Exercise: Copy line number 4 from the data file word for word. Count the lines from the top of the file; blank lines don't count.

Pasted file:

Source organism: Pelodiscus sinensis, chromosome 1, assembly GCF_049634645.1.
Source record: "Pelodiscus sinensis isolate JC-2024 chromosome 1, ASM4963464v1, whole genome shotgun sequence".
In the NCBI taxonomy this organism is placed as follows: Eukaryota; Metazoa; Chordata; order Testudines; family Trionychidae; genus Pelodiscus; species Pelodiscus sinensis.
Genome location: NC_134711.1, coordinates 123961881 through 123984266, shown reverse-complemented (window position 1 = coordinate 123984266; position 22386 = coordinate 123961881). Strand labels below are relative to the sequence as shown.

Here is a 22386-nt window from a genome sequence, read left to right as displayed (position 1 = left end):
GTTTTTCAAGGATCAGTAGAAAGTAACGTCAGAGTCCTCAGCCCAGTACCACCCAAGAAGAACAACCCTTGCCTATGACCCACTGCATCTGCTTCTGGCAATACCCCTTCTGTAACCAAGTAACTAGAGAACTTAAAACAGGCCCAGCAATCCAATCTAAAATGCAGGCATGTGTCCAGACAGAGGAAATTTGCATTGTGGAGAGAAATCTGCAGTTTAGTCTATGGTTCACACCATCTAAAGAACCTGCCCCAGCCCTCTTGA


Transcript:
Genome location: NC_134711.1, coordinates 123961881 through 123984266, shown reverse-complemented (window position 1 = coordinate 123984266; position 22386 = coordinate 123961881). Strand labels below are relative to the sequence as shown.